This book provides an account of the excavation of a single house at the Nubian site of Qasr Ibrim in 1986. The work provided a microcosm that investigated residential continuity in the context of cultural change, at a place remarkable for the survival of organic evidence. House 1037 should be considered in the context of other excavations at Qasr Ibrim, conducted for many years on behalf of the Egypt Exploration Society. This raises questions about its role in the context of African archaeology, as well as its wider relationships. The book is also a study of the problems arising from delayed publication of archaeological field research and of the extent to which they can be overcome. Much of the site has now been destroyed or damaged by the rising waters of Lake Nasser, so that the book is a record of an investigation that cannot be repeated: it is a 'resurrection' of the work.AUTHOR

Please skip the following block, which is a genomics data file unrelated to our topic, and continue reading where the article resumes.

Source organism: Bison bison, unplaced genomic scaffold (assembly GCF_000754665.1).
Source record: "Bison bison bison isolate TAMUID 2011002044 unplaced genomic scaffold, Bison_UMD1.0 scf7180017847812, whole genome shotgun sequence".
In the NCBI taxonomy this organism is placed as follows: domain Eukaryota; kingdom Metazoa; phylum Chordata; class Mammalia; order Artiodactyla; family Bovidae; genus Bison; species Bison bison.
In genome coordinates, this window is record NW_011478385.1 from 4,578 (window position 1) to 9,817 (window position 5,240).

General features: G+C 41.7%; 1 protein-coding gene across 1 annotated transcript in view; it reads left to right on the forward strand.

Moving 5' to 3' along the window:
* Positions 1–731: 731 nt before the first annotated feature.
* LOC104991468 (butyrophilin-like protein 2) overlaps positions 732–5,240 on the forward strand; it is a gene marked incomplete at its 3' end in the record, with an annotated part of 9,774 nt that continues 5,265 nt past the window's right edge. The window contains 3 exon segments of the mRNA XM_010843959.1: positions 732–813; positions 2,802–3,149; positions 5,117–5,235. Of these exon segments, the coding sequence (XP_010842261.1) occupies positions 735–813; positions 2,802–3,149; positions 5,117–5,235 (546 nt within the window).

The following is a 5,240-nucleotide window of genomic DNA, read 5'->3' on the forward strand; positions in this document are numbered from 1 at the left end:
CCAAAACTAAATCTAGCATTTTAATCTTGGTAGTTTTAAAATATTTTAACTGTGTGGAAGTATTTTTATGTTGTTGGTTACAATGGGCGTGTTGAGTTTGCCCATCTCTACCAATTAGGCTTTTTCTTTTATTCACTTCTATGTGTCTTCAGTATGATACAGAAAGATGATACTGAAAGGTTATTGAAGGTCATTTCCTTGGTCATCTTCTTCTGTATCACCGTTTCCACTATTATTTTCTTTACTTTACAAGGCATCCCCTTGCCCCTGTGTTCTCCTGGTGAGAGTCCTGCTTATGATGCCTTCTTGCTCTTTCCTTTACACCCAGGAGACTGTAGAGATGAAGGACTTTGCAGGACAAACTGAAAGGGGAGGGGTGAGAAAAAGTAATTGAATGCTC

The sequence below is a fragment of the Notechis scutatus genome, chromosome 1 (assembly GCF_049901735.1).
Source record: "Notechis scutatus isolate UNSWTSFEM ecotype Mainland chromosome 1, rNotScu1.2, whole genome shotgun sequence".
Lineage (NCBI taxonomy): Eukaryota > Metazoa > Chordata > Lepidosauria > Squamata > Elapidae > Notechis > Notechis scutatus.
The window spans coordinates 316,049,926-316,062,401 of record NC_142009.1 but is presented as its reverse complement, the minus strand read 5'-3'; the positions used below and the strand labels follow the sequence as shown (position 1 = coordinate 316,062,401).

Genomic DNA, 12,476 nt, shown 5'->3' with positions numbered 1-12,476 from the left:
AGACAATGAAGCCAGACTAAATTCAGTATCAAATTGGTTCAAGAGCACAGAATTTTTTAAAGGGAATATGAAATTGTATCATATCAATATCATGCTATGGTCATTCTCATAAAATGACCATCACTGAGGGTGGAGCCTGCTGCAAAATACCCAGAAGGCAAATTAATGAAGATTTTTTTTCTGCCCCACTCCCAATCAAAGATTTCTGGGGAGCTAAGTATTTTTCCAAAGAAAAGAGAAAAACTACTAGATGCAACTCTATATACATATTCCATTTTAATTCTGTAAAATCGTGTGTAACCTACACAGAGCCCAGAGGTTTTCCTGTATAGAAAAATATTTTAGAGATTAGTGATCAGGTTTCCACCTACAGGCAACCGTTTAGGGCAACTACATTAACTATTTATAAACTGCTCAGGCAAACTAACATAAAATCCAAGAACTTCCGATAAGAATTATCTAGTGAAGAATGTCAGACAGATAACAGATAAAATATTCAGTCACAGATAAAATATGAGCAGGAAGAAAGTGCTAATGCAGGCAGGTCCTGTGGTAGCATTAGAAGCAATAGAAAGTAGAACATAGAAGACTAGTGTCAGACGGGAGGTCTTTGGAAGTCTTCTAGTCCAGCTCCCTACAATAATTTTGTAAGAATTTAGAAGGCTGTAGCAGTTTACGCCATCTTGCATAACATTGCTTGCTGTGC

Graham Connah, MA (Cantab), D.Litt (UNE), AM, FSA, FAHA, FRAI is an Emeritus Professor of Archaeology at the University of New England, Armidale, NSW, and a Visiting Fellow at the Australian National University in Canberra. He has researched and published for many years on both African and Australian archaeology. David Pearson, BA Hons (ANU), FSA is an archaeologist and information technology specialist in Preservation Services at the National Library of Australia, Canberra. He has published extensively on both archaeological and digital preservation issues. His main research interests concern the technological and social contexts of conflict archaeology.REVIEW
'Qasr Ibrim has seen numerous excavations, but this particular component of them has not previously been published. As such, the data reported are new, original, and valuable for future interpretation of the site as a whole. As a contribution to understanding Qasr Ibrim this is an important piece of work.' Prof. Peter Mitchell, St. Hugh's College, Oxford
'[This work] contributes to our understanding of the changes at Qasr Ibrim itself and at other urban sites in Lower Nubia as well.' Dr Artur Obłuski, Polish Centre of Mediterranean Archaeology.